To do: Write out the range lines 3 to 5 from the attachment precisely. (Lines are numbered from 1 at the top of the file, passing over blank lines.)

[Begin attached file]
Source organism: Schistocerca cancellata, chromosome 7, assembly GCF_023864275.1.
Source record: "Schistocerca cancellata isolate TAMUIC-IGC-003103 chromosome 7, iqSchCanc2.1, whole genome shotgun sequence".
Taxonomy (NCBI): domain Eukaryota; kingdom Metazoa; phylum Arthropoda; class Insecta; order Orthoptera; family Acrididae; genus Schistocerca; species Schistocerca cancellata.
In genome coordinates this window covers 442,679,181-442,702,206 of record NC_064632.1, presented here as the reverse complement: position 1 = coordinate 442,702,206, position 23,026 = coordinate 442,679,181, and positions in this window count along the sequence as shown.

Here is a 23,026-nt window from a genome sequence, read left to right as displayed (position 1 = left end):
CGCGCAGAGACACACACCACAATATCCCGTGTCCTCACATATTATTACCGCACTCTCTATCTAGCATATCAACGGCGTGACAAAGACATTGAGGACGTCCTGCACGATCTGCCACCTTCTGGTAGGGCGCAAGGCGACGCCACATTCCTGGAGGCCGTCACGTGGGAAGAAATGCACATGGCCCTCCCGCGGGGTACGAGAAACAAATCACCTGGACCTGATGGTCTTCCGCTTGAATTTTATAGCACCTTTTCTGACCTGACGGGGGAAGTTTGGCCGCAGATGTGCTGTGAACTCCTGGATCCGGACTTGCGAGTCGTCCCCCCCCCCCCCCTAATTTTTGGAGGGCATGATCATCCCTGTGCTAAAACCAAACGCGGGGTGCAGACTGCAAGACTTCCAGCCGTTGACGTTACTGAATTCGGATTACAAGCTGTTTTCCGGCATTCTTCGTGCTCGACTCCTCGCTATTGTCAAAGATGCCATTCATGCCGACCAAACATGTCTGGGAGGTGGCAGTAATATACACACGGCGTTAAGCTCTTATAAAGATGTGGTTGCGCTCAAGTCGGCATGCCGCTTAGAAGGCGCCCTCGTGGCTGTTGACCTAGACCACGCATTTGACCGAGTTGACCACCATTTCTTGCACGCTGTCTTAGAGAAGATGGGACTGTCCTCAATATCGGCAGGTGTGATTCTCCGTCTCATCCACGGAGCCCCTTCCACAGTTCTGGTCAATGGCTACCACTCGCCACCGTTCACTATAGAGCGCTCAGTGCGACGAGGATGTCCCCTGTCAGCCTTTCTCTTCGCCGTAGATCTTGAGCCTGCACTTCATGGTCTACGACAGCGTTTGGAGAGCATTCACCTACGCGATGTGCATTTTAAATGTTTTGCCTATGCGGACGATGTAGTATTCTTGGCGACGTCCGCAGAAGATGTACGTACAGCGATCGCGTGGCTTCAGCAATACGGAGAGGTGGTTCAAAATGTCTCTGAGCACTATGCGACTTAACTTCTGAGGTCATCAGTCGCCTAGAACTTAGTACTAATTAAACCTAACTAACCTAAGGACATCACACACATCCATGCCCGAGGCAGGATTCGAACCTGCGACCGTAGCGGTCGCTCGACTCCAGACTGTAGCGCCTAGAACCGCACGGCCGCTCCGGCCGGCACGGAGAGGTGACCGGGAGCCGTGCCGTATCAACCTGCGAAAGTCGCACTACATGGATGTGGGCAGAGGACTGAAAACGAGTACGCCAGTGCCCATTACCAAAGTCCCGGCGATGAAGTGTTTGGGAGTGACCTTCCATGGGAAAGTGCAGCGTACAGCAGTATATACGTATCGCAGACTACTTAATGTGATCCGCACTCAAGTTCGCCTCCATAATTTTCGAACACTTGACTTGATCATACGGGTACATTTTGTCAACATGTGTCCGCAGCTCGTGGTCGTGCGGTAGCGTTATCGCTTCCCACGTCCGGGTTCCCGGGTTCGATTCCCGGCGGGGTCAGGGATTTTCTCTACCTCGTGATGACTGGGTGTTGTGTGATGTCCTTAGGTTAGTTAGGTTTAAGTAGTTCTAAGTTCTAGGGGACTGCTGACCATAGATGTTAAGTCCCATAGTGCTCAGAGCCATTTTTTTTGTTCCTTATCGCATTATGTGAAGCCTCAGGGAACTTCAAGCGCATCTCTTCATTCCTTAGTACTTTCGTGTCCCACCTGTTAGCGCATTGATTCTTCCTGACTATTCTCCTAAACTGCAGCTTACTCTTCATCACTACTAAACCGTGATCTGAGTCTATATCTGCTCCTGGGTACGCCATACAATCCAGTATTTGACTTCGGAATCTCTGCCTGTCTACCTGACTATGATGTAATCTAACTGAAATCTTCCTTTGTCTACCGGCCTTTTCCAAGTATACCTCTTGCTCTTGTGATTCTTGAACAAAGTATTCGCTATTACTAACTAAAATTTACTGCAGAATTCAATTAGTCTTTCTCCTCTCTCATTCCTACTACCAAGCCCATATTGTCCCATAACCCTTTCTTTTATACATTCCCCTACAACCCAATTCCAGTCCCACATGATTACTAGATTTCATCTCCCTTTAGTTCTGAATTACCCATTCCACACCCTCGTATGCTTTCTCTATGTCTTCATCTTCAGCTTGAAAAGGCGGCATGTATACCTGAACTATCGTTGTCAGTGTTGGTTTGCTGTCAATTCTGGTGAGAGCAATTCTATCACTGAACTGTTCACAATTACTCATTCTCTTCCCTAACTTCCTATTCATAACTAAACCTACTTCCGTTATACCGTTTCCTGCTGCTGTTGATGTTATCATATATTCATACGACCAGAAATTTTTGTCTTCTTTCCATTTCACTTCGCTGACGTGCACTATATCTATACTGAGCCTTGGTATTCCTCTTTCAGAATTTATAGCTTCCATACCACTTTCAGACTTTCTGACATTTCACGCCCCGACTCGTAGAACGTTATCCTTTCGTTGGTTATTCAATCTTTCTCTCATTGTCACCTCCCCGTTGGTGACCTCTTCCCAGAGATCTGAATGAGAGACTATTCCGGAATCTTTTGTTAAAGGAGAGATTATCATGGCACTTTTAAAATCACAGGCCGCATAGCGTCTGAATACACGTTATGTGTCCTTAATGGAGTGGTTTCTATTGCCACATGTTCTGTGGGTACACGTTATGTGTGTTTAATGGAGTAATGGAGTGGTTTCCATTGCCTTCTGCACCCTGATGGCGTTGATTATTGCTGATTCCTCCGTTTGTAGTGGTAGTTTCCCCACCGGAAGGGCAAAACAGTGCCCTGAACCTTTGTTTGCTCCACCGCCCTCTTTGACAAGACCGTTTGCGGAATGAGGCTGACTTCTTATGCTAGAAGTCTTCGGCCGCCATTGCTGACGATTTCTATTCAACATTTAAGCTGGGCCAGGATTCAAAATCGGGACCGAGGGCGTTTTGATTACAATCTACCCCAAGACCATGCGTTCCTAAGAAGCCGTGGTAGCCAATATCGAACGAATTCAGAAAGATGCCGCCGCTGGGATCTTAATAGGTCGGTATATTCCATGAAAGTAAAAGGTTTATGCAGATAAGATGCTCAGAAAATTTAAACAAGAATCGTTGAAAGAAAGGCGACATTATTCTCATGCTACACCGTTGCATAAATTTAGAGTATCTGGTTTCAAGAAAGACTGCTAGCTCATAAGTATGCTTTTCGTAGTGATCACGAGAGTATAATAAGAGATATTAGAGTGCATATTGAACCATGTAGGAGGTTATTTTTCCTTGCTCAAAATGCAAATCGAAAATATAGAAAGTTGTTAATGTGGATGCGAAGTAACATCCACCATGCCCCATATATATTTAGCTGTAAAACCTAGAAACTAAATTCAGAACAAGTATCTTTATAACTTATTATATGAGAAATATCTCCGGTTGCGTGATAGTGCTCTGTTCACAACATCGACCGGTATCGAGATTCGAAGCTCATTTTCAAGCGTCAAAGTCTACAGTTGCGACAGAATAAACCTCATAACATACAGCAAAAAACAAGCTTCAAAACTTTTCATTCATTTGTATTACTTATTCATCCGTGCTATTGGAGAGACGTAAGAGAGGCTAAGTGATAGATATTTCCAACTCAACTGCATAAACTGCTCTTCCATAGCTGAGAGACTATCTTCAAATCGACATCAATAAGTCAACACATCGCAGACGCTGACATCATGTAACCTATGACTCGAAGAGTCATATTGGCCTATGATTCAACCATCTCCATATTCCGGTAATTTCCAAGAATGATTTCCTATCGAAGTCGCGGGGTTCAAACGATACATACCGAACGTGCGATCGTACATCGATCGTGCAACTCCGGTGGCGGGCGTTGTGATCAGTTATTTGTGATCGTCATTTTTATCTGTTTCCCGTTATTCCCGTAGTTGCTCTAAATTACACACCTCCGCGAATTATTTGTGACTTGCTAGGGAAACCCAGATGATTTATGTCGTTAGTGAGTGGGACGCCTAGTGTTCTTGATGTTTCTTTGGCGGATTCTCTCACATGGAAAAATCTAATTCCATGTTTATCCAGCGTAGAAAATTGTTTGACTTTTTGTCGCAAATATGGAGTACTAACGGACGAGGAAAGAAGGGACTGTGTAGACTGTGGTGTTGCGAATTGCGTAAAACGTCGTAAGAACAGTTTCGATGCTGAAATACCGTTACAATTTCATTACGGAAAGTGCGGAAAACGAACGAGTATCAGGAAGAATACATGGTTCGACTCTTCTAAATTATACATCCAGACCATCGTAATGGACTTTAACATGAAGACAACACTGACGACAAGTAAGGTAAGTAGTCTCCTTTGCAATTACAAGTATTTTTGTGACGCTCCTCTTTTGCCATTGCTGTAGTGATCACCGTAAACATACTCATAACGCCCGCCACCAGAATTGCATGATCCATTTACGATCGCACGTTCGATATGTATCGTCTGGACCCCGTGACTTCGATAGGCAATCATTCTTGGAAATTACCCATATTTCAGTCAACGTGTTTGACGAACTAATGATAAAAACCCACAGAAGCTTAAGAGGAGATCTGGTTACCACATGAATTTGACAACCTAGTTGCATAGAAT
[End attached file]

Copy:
Taxonomy (NCBI): domain Eukaryota; kingdom Metazoa; phylum Arthropoda; class Insecta; order Orthoptera; family Acrididae; genus Schistocerca; species Schistocerca cancellata.
In genome coordinates this window covers 442,679,181-442,702,206 of record NC_064632.1, presented here as the reverse complement: position 1 = coordinate 442,702,206, position 23,026 = coordinate 442,679,181, and positions in this window count along the sequence as shown.

Here is a 23,026-nt window from a genome sequence, read left to right as displayed (position 1 = left end):